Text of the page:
Old, new faces show up at Comelec to join 2019 senatorial race
Updated @ 7:05 a.m., Oct. 18, 2018, to correct the name of Maguindanao Representative Zajid Mangudadatu who was earlier named as Zajid Ampatuan in the earlier report. Our apologies to Rep. Mangudadatu.
Several old and new faces vying for a seat at the Senate showed up to formalize their bid for the 2019 polls at the main office of the Commission on Elections (Comelec).
The Comelec recorded 152 senatorial hopefuls during its five-day period of filing of certificate of candidacies (COC), where a rainbow of campaign colors were flashed by supporters of candidates outside the Palacio del Gobernador in Intramuros, Manila.
Some candidates surprised the public for showing up at the Comelec after having expressing hesitance to run in the midterm elections.
Old faces in the house
It seems retirement is not in the blood of former Senate President Juan Ponce Enrile, as he filed on Tuesday his COC to “join the fun” in the senatorial race.
Is he immortal? Why would he still want to be a senator until 2025 when he would already be 101?
The 94-year-old politician only made this remark: “Only God knows.”
Also joining Enrile in running for the Senate are former Sens. Jinggoy Estrada and Ramon “Bong” Revilla Jr.
All three of them were implicated in the P10-billion pork barrel scam exposed to public scrutiny in 2013.
After his acting stint in the TV series “Ang Probinsyano,” former Sen. Lito Lapid also wants a political comeback next year. But when asked for an interview with the media after filing his COC, he said in jest that he couldn’t answer questions from reporters.
Also trying to make a comeback in the Senate are House Deputy Speaker Pia Cayetano, former Sen. Sergio Osmeña, and former Interior Secretary Manuel “Mar” Roxas II.
Roxas admitted that he went through a roller-coaster of emotions after losing in the presidential elections in 2016.
Meanwhile, the two politicsn who lost in the previous elections — Bayan Muna Chairman Neri Colmenares and Secretary Francis Tolentino, presidential adviser for political affairs — will once again attempt to win a Senate seat.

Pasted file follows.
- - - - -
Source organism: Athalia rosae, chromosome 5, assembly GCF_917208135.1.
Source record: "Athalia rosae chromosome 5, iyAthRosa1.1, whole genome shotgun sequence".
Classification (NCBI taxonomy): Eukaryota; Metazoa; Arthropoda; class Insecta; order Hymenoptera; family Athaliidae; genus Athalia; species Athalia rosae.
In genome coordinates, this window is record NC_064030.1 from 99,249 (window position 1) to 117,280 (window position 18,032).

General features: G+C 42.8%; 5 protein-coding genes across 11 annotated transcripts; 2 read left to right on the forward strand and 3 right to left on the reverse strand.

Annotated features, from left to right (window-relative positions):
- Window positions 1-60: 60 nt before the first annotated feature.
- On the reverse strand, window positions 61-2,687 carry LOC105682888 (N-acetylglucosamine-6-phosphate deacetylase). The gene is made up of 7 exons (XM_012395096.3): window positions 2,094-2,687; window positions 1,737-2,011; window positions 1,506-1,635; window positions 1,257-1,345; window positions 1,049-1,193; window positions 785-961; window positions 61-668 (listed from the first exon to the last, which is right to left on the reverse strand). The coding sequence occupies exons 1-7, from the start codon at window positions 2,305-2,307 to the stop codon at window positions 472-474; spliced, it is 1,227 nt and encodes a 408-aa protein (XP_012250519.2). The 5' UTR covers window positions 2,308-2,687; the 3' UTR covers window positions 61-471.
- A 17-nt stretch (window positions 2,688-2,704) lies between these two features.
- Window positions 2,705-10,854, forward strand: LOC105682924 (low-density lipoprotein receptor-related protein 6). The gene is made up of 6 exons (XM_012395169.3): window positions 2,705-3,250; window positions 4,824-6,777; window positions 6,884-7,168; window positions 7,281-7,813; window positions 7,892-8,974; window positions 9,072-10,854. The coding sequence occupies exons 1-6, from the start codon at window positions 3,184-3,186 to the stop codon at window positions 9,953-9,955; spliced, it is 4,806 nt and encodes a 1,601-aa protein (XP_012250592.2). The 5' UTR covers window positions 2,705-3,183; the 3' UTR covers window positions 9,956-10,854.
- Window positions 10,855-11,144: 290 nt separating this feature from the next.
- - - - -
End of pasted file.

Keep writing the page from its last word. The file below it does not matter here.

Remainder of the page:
New names in 2019 ballots
If there are old faces, there are also new one who, for the first time, will attempt to vie for a legislature post.
One of them is Special Assistant to the President Christopher “Bong” Go, who drew flak in filing his COC after he was given “special treatment” at the Comelec.
More than a dozen of his supporters were allowed entrance to the Palacio del Gobernador building, when the Comelec only allows four companions for each Senate wannabe.
Ilocos Norte Gov. Imee Marcos is also eyeing a higher government post, promising to push for lower prices of goods in the market amid the soaring inflation rate in the country.
But among the candidates who surprised the public was presidential spokesperson Harry Roque, as he decided at the last day of COC filing to formalize his Senate bid. Roque did this despite President Rodrigo Duterte’s advise to drop his Senate dream.
New opposition bets, meanwhile, include Magdalo Rep. Gary Alejano, former Bangsamoro Transition member Samira Ali Gutoc-Tomawis, former Quezon Rep. Erin Tañada III, election lawyer Romulo Macalintal, and former Solicitor General Florin Hilbay.
Other first-timers joining the senatorial race are folk singer Freddie Aguilar, former Consultative Committee spokesperson Conrado “Ding” Generoso, Maguindanao Rep. Zajid Mangudadatu, TV journalist Jiggy Manicad, and former Department of Health consultant Dr. Willie Ong.
Same faces to hold seats
A lot of aspirants want to be in the Senate, but other senators vowed to hold fast to their seats as they seek reelection in 2019.
Among them was Sen. Aquilino “Koko” Pimentel III, who was the first to file his COC on Thursday at the Comelec.
Sens. Bam Aquino and Grace Poe, who both called for the immediate suspension of excise tax on fuel, are also seeking reelection in 2019.
Sen. Nancy Binay also showed up to file her COC. She said criticisms of her performance in the Senate would not adversely affect her candidacy.
A day before former Sen. Jinggoy Estrada went to the Comelec, his half-brother, Sen. JV Ejercito, also formalized his bid, saying he was afraid that no one would continue his advocacies in the upper chamber.
Sen. Cynthia Villar also filed her COC, emphasizing her confidence that her track record would “speak for itself.” /atm